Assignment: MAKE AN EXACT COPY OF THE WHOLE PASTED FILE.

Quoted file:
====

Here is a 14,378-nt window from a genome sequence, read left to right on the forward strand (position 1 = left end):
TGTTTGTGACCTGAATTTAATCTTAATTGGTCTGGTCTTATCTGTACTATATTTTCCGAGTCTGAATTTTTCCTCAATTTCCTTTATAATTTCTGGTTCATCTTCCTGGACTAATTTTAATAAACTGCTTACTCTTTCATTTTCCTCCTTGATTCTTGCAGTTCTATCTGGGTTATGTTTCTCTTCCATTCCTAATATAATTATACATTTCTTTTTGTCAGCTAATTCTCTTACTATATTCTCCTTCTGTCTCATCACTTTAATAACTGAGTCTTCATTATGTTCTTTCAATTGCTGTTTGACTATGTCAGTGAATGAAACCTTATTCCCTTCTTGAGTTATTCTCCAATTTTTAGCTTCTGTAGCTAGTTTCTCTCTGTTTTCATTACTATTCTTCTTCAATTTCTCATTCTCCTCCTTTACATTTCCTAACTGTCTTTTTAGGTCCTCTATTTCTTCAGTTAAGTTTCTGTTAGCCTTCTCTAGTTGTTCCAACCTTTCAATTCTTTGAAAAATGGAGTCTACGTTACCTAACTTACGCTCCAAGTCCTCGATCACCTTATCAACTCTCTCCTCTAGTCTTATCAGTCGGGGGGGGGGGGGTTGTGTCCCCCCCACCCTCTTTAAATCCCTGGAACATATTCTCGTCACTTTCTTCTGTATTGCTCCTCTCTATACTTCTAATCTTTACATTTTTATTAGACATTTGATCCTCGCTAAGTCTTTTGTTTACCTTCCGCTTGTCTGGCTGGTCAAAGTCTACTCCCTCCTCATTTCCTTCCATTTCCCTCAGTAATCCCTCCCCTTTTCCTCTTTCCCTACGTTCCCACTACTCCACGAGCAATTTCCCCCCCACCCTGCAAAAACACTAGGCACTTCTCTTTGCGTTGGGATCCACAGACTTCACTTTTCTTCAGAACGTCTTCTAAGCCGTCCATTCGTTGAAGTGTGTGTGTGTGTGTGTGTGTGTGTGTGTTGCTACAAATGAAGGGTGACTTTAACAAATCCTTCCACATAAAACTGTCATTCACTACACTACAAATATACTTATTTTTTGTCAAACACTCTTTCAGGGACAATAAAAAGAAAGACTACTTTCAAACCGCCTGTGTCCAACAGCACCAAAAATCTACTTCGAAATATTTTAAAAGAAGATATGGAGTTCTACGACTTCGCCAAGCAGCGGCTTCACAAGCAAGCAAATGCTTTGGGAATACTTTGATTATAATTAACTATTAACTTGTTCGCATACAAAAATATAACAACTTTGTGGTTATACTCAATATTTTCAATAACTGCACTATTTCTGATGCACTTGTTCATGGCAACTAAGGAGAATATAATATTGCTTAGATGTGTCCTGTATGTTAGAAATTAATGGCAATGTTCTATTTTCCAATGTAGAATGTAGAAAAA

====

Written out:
Here is a 14,378-nt window from a genome sequence, read left to right on the forward strand (position 1 = left end):
TGTTTGTGACCTGAATTTAATCTTAATTGGTCTGGTCTTATCTGTACTATATTTTCCGAGTCTGAATTTTTCCTCAATTTCCTTTATAATTTCTGGTTCATCTTCCTGGACTAATTTTAATAAACTGCTTACTCTTTCATTTTCCTCCTTGATTCTTGCAGTTCTATCTGGGTTATGTTTCTCTTCCATTCCTAATATAATTATACATTTCTTTTTGTCAGCTAATTCTCTTACTATATTCTCCTTCTGTCTCATCACTTTAATAACTGAGTCTTCATTATGTTCTTTCAATTGCTGTTTGACTATGTCAGTGAATGAAACCTTATTCCCTTCTTGAGTTATTCTCCAATTTTTAGCTTCTGTAGCTAGTTTCTCTCTGTTTTCATTACTATTCTTCTTCAATTTCTCATTCTCCTCCTTTACATTTCCTAACTGTCTTTTTAGGTCCTCTATTTCTTCAGTTAAGTTTCTGTTAGCCTTCTCTAGTTGTTCCAACCTTTCAATTCTTTGAAAAATGGAGTCTACGTTACCTAACTTACGCTCCAAGTCCTCGATCACCTTATCAACTCTCTCCTCTAGTCTTATCAGTCGGGGGGGGGGGGGTTGTGTCCCCCCCACCCTCTTTAAATCCCTGGAACATATTCTCGTCACTTTCTTCTGTATTGCTCCTCTCTATACTTCTAATCTTTACATTTTTATTAGACATTTGATCCTCGCTAAGTCTTTTGTTTACCTTCCGCTTGTCTGGCTGGTCAAAGTCTACTCCCTCCTCATTTCCTTCCATTTCCCTCAGTAATCCCTCCCCTTTTCCTCTTTCCCTACGTTCCCACTACTCCACGAGCAATTTCCCCCCCACCCTGCAAAAACACTAGGCACTTCTCTTTGCGTTGGGATCCACAGACTTCACTTTTCTTCAGAACGTCTTCTAAGCCGTCCATTCGTTGAAGTGTGTGTGTGTGTGTGTGTGTGTGTGTGTTGCTACAAATGAAGGGTGACTTTAACAAATCCTTCCACATAAAACTGTCATTCACTACACTACAAATATACTTATTTTTTGTCAAACACTCTTTCAGGGACAATAAAAAGAAAGACTACTTTCAAACCGCCTGTGTCCAACAGCACCAAAAATCTACTTCGAAATATTTTAAAAGAAGATATGGAGTTCTACGACTTCGCCAAGCAGCGGCTTCACAAGCAAGCAAATGCTTTGGGAATACTTTGATTATAATTAACTATTAACTTGTTCGCATACAAAAATATAACAACTTTGTGGTTATACTCAATATTTTCAATAACTGCACTATTTCTGATGCACTTGTTCATGGCAACTAAGGAGAATATAATATTGCTTAGATGTGTCCTGTATGTTAGAAATTAATGGCAATGTTCTATTTTCCAATGTAGAATGTAGAAAAA